TASTE with the FSIC and have your opinion heard. Sign up to be a panelist!

The Food Systems Innovation Center is continuously recruiting individuals to be part of applied research activities involving food products at the University of Kentucky. These activities are also referred to as sensory panels or sensory evaluations, consumer panels or taste panels and often involve no more than 30-45 minutes of your time. Most will take place at the sensory laboratory located in W.P. Garrigus Building. Occasionally, these projects may take a little longer and depending on the project could also include payment. These projects are always interesting and a learning experience for those inclined to participate.

This is an open call for anyone interested in participating in sensory studies through the Food Systems Innovation Center.

Please register to be in our pool of panelists by clicking here and creating your panelist profile by responding to a few questions.

We will contact you with future panels as needed.  

Thank you
Register for future sensory panels here

Monday, August 20, 2012

Rounding up our College of Ag Family


Ag Roundup is just around the corner and we at FSIC, like many others both on campus and off are looking forward to meeting our College of Ag Family at this very special event.

Dates: September 13-15.

For more about Roundup and Events follow this link http://www2.ca.uky.edu/alumni/

Be sure to visit the FSIC booth at Roundup!

Monday, July 9, 2012

The next Better Process Control School (BPCS) at the University of Kentucky will take place on the
10th and 11th of December, 2012.

This is an Acidified Foods class and does not include Aseptic processing. Better process control schools are offered throughout the country by several Universities, including the University of Kentucky. To see a list of other schools click here.

Vegetative cells of microorganisms can grow and microbial spores can germinate in acidified foods if they are improperly processed. Several factors are important in controlling such growth including acidity, water, the amount and nature of the acid and other factors. Controlling pathogenic microorganisms such as Salmonella species, E.coli O157:H7, Listeria monocytogenes and Clostridium botulinum as well as controlling spoilage through microbial control, is the primary purpose of using accepted food processing methods and best practices in the preparation of acidified foods. At a BPCS, participants learn about how to best process foods to achieve safe conditions and extend the shelf life of products.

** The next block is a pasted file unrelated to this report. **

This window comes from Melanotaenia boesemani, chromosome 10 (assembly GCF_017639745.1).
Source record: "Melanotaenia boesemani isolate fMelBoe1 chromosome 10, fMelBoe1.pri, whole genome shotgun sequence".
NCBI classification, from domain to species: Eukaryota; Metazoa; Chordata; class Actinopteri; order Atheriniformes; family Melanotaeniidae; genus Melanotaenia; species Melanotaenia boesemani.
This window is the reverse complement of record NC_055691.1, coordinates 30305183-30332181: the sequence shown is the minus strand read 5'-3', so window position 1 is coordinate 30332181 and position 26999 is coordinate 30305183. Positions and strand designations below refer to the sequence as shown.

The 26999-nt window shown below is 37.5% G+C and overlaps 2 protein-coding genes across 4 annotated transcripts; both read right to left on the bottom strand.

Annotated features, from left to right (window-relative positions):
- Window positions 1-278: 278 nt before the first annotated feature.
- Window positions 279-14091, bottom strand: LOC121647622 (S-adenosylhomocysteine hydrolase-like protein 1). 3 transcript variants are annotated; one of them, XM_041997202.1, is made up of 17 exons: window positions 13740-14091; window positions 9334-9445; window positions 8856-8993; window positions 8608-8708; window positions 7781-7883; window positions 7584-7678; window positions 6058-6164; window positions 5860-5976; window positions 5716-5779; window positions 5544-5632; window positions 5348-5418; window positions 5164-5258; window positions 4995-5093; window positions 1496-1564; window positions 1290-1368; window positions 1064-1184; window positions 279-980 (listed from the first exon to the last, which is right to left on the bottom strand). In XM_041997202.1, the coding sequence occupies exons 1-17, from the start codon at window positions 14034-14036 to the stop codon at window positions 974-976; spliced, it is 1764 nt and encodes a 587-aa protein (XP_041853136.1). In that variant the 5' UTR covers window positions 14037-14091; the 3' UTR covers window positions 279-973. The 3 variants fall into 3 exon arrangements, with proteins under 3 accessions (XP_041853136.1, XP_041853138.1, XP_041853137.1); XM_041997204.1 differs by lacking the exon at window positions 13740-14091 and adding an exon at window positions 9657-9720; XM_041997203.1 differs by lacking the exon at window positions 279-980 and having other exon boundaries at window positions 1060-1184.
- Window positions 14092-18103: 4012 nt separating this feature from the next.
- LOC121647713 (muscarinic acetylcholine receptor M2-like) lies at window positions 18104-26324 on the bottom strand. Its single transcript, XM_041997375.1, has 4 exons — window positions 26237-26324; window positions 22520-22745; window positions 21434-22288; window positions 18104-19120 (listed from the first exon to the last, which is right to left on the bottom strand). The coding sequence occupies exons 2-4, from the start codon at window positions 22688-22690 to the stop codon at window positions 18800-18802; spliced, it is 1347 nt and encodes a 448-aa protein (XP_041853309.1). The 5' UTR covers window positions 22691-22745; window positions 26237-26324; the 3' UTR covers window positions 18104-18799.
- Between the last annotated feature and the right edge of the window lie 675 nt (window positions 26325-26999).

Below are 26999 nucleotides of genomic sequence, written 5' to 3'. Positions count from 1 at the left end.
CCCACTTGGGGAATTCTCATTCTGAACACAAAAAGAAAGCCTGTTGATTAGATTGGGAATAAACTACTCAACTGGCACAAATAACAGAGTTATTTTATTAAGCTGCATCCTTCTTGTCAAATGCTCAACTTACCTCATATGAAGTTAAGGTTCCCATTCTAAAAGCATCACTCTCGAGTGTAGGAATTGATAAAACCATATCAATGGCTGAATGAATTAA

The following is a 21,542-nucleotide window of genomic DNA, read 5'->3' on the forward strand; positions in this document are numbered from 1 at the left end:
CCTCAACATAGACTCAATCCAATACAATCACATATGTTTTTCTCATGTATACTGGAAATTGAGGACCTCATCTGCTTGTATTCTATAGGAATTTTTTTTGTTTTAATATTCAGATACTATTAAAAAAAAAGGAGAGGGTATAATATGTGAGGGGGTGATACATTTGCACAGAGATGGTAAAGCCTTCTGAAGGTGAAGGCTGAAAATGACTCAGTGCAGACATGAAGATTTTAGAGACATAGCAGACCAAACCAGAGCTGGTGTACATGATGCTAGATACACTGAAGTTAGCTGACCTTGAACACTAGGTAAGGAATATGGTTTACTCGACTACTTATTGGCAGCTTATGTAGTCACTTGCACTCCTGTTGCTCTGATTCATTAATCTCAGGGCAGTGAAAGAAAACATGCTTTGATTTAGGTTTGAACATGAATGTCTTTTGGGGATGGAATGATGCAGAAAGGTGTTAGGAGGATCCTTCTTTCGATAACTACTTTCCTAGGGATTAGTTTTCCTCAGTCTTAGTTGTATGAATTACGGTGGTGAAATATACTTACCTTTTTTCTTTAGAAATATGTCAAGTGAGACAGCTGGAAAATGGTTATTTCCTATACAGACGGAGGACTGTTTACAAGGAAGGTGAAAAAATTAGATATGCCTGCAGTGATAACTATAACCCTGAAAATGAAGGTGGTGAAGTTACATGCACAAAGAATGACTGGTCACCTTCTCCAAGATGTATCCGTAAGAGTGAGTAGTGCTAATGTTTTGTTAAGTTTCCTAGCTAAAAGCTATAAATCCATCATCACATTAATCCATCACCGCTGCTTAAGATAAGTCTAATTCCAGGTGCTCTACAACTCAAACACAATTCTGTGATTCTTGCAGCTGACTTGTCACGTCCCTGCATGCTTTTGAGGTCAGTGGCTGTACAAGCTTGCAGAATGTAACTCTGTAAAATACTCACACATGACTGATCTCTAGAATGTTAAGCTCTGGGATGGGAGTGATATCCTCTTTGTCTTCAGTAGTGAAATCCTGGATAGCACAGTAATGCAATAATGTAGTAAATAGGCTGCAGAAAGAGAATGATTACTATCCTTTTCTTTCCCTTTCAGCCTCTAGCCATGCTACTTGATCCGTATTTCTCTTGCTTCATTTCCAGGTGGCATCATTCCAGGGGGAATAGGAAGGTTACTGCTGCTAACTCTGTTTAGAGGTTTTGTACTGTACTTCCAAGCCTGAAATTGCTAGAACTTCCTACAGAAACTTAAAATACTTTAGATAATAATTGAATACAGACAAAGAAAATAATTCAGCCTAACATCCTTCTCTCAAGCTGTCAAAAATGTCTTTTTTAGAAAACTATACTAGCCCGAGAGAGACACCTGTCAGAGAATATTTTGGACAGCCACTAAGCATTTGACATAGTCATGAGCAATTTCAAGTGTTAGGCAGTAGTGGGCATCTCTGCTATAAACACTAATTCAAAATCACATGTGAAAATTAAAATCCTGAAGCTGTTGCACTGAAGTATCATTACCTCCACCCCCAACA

Completing the training providing at a BPCS allows commercial manufacturers of these thermally processed acidified foods to use this knowledge to meet regulatory requirements and confidently produce high quality products.

This course is ideal for small producers, restaurants and those currently producing just for farmer's markets to expand their product reach and sell in new venues.

Dates:   Monday December 10th and Tuesday December 11th, 2012.
Registration Deadline: November 16th 2012.
Registration Fee: $225

Time: 8:30am – 5:00pm
Location: Fayette County Extension Office
1140 Red Mile Place, Lexington KY 40504

Telephone: (859) 257-7272 ext. 286
For more information email angela.anandappa@uky.edu


Wednesday, June 22, 2011

Better Process Control School in Kentucky

We are pleased to bring to Kentucky a locally held Better Process Control School for Acidified Foods.

This course is designed for processors of acidified foods, thermally preserved and typically shelf stable products.

Intended audience: Small to medium size food manufacturers, farmer’s market vendors, production supervisors and anyone interested in a career in the acidified foods industry.

Location: Fayette County Extension Office
Date: 28th and 29th July 2011
Course Fee: $185
Time:  8:00am-5:00pm

Sponsored by the Food Systems Innovation Center.

Registration- Download registrastion form at www.uky.edu/fsic
Email or call for registration assistance. 
 859-257-7272 ext 286